Learn Programming in Java


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Java Exceptions

Today you get to program exceptions properly. Start by reading about exceptions in my "Need to Know" page (unless you already did).

Java has a special class called "Exception" and all exceptions are subclasses of this base class. You don't need to know anything about subclasses today, but if you are curious, there is a brief introduction in my "Need to Know" page. When we start in on the GameEngine, you will need to know some of that. But not today. The point is, there are a zillion different kinds of exceptions built into Java (and you can define your own), but they are all variations on class "Exception". We will make use of that fact.

Most well-designed classes have a toString() method, and if you give an object variable (which is an instance of some class) to System.out.println, the toString method is called to generate a text description of this object, whatever the class designer thought you should know, so it can be printed. Often that's all a program does with exceptions, print out its text descriptor. You will start that way too.

I'm not going to tell you very much about exceptions, I'm going to point you at how to find out on the internet. Google Knows All. Not now, when we get there. It's easier to understand when you see it happening.

In the previous page we built a simple 4-function calculator something like this (some of your code omitted), except I made mine all integer:

public static void main() {
  int inval = 0, res = 0;
  char optor;
  while (true) {
    /// a. display the current result (initially =0)
    /// b. accept a command letter:
    /// c. if 'q' quit
    /// d. if 'c' clear
    /// e. accept a value
    inval = Zystem.ReadInt();
    /// f. if command is '+' add
    if (optor == '+') res = res+inval;
    /// g. else if '-' subtract
    /// h. else if '*' multiply
    /// i. else if '/' divide
    else if (optor == '/') res = res/inval;
    /// j. otherwise print error message
  } // end of main loop
} // end of main


Did you try dividing by zero, as I suggested at the bottom of the previous page?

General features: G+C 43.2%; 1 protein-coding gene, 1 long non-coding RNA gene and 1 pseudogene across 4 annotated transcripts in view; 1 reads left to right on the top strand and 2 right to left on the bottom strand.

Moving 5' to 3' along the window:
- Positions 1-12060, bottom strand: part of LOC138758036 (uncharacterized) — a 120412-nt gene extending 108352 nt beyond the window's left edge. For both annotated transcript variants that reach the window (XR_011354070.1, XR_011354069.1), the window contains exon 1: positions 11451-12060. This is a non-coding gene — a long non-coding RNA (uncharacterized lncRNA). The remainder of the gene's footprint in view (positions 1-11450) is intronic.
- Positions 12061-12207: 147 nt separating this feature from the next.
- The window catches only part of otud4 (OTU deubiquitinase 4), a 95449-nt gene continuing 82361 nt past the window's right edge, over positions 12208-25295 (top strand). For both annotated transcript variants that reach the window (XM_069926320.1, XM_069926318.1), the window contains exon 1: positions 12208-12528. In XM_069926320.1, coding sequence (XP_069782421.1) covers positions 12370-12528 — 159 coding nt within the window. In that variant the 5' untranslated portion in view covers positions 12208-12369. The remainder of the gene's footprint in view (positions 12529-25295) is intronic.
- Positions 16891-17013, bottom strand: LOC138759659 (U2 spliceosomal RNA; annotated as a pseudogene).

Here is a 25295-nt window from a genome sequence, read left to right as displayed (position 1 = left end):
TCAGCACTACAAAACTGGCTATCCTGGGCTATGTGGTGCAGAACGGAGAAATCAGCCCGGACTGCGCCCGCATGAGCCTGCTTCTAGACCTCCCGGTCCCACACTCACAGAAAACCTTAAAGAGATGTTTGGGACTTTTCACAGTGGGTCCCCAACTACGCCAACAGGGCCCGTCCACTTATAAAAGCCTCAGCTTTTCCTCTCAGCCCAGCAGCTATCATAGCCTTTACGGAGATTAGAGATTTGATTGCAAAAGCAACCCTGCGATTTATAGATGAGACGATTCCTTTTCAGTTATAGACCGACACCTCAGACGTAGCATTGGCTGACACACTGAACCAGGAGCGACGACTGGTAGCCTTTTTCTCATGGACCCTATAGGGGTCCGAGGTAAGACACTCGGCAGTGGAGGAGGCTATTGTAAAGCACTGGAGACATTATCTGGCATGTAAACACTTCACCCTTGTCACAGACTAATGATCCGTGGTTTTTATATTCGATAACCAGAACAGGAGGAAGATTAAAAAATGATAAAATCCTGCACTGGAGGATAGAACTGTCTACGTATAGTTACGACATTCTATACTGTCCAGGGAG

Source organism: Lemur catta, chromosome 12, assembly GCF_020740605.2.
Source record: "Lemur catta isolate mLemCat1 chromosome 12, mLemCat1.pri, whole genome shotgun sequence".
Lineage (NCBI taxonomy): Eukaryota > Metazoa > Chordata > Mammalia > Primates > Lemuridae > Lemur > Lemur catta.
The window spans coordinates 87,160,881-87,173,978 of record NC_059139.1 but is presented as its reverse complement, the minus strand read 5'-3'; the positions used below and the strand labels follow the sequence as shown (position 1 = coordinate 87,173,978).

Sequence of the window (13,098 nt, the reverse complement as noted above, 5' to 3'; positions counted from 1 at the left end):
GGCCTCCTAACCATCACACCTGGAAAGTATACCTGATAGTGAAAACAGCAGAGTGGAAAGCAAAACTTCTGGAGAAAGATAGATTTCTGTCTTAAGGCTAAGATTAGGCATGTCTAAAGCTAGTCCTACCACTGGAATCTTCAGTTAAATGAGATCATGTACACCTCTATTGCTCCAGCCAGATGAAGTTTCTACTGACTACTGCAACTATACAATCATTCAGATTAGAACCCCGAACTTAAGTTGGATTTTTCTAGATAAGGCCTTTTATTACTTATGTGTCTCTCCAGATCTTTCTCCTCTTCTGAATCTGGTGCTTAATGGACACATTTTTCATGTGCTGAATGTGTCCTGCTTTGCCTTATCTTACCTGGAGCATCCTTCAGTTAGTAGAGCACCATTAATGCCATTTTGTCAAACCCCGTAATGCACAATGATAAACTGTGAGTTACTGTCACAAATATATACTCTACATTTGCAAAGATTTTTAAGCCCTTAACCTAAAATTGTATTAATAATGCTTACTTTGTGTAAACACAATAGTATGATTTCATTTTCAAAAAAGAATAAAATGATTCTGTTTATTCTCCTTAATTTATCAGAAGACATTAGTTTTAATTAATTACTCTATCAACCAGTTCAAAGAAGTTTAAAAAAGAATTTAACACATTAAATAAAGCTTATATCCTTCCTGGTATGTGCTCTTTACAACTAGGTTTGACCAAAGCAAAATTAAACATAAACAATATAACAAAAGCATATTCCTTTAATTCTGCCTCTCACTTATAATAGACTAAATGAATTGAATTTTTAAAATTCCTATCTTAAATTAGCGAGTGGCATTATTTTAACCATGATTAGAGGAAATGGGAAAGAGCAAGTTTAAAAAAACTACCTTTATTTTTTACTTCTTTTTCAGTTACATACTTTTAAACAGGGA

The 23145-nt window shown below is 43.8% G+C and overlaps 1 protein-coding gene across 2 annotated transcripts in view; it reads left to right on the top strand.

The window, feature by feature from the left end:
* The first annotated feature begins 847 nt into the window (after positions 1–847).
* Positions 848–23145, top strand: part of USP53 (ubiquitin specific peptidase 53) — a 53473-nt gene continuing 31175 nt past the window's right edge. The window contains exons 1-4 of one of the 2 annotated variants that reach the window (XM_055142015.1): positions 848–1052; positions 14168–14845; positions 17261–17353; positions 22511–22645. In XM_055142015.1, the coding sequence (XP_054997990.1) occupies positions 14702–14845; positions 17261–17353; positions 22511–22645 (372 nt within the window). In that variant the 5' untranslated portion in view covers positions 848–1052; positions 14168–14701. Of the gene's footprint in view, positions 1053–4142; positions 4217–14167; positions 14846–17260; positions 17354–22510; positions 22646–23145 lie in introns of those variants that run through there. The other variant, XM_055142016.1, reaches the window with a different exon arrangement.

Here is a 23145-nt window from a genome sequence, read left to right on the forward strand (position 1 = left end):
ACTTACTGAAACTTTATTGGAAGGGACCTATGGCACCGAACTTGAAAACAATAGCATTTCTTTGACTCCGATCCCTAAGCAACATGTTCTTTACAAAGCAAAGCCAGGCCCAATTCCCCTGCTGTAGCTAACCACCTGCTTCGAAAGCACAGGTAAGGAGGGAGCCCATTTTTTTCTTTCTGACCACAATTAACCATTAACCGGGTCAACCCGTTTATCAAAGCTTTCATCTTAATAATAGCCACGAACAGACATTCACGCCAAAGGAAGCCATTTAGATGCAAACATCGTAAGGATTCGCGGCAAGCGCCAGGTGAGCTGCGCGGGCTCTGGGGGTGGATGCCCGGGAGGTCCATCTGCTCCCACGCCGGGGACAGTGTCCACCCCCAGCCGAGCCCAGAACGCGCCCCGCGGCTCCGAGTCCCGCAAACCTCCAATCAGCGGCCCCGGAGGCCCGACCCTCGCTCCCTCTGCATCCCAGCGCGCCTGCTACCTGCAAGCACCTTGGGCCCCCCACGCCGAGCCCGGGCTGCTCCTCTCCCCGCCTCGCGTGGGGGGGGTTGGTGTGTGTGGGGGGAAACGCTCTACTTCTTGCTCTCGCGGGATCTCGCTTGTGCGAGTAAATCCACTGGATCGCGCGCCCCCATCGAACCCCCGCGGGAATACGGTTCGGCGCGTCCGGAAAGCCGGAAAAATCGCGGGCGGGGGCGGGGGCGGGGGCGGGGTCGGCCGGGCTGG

If you made your result double, then you got "infinity" for a result. Multiply that by zero and you get "not a number" (sometimes abbreviated "NaN"). I was on the draft committee that created the standard by which every computer now manufactured now does its floating-point arithmetic, and strange-looking results like these were invented for the standard so that high-quality mathematical results could be possible. They didn't exist (I think one large mainframe had infinity, but noboy did NaN) 60 years ago. Berkeley Professor Kahan, whose math was the basis for the standard, could take a 12-digit calculator from the open market, and do a simple home mortgate calculation that was just plain wrong, off by I think dollars, because they did their rounding wrong. That kind of stuff.

But in my version above, I did the calculation in integer. Did you try that? What happens when you divide by zero in integer mode? Exception! Your program dies. If you follow the advice in my "Need to Know" page and wrap an empty try-catch around your program like this:

public static void main() {
  int inval = 0, res = 0;
  char optor;
  while (true) {
    try {
      /// a. display the current result (initially =0)
      ...
      /// j. otherwise print error message
    } // end of main loop
  } catch (Exception ex) {}
} // end of main
What happens now? Your program still dies, but you did it instead of the system. You can see that more clearly by having the catch command print something out:
} catch (Exception ex) {System.out.println("got exception " + ex.toString());}
 
Now put the try-catch inside the while-loop, like this:
public static void main() {
  int inval = 0, res = 0;
  char optor;
  while (true) {
    try {
      /// a. display the current result (initially =0)
      ...
      /// j. otherwise print error message
    } catch (Exception ex) {System.out.println("got exception " + ex.toString());}
  } // end of main loop
} // end of main
 
What happens when you divide by zero in this version? Your program didn't die, but it didn't do anything else. The purpose for exceptions is to let you decide what to do when there is some kind of mistake (either in the input, or possibly something else went wrong), and perhaps notify the user, or maybe take corrective action. The point is, your program will be valued more greatly if you do something reasonable when errors happen. Crash-and-burn may be reasonable for toy programs you write for your own use, but when you are getting paid for your work, you need to think about what the user wants done, and do that. It's an important part of programming.

If you looked inside my Zystem class, you probably saw that I liberally use empty try-catch code to basically throw the exceptions away. For this learning environment, that is exactly the right thing to do. Now you get to think about how to do it different, when you eliminate my Zystem class, coming up next .

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Revised: 2020 October 20